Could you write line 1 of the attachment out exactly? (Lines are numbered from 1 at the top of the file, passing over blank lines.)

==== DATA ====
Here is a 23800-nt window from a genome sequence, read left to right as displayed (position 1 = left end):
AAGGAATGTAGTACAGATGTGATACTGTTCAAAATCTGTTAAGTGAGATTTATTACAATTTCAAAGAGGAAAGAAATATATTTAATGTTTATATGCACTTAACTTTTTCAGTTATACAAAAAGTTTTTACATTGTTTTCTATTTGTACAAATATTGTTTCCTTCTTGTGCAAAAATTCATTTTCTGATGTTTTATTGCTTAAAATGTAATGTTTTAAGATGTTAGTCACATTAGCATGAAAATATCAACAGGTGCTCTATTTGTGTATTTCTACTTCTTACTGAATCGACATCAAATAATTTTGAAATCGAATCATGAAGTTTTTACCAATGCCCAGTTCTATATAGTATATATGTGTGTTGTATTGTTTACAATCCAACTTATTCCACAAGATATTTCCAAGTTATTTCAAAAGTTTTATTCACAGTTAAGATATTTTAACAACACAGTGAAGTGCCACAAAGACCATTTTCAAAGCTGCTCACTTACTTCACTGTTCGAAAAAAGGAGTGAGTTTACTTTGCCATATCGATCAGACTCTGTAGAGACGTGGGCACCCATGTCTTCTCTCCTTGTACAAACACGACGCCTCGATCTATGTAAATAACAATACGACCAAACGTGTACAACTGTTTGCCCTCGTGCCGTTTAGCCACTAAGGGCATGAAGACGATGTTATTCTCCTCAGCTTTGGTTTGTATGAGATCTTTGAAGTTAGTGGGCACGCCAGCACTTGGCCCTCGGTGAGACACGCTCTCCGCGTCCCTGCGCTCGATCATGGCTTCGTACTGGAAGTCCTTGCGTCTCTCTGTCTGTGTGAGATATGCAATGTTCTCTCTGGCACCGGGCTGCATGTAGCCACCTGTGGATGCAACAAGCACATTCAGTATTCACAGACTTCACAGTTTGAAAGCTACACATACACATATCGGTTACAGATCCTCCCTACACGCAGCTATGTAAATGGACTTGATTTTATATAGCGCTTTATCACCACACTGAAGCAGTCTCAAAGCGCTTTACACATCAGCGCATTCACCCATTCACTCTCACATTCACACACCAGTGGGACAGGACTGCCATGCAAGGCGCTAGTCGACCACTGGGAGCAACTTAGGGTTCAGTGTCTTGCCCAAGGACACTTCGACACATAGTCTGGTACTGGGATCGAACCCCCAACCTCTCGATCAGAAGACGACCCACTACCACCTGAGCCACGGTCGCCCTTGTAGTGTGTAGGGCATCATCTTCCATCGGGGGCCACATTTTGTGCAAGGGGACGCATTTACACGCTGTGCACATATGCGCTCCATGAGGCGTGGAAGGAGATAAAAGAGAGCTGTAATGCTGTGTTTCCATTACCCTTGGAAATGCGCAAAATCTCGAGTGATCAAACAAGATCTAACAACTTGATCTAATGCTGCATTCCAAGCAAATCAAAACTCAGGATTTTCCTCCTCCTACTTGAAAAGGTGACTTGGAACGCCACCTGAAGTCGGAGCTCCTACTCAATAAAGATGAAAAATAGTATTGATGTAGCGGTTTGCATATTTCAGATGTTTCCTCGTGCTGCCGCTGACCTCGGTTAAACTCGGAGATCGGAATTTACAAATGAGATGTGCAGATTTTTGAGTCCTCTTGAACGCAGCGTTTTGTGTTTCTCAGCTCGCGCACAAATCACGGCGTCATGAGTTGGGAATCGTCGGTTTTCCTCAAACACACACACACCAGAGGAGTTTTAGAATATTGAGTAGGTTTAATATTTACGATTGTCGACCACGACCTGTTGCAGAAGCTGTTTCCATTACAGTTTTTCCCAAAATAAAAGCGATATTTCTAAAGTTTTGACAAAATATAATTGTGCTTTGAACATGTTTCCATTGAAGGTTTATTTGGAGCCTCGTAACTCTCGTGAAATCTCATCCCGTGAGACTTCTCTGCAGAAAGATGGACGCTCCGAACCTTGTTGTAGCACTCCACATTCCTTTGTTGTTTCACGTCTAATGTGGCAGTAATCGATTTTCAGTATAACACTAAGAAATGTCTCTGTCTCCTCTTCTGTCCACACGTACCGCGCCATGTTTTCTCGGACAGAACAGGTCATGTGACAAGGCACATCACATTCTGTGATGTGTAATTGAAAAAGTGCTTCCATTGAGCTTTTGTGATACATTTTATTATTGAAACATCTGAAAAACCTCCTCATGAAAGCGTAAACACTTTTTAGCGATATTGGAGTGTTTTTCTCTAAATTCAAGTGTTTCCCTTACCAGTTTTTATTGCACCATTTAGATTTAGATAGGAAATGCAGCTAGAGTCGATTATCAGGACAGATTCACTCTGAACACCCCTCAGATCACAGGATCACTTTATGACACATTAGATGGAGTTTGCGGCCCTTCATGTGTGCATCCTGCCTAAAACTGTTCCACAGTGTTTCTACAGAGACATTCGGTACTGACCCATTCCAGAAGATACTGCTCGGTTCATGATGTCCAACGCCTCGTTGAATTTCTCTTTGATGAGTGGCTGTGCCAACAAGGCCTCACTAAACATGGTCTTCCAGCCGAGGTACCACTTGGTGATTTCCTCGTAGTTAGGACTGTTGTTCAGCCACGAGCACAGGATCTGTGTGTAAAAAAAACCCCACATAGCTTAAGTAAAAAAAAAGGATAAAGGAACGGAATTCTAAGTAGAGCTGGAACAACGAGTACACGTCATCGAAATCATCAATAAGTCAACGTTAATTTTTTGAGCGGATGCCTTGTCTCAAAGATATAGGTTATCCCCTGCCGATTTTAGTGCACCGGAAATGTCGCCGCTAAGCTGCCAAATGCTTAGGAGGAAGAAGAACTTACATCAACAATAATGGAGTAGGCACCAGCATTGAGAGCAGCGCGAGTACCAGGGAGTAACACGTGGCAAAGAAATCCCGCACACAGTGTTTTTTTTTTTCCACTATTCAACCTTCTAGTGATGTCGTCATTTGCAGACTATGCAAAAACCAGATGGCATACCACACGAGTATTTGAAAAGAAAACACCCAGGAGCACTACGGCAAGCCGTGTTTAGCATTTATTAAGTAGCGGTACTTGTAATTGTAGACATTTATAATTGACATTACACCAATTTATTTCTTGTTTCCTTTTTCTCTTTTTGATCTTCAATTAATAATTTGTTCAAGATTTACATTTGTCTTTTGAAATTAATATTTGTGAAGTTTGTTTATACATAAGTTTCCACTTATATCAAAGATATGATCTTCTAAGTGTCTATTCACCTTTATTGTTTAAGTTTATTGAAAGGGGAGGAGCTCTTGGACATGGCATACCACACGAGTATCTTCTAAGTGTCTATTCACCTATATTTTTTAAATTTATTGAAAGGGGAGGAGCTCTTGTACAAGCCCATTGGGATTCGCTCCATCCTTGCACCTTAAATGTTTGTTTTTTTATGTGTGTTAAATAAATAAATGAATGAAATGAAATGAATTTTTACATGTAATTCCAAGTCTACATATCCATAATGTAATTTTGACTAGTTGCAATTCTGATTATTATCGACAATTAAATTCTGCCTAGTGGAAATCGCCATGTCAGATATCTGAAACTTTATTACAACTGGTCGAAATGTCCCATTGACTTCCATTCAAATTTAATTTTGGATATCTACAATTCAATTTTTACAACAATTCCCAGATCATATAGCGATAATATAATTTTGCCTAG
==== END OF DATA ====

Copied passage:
Here is a 23800-nt window from a genome sequence, read left to right as displayed (position 1 = left end):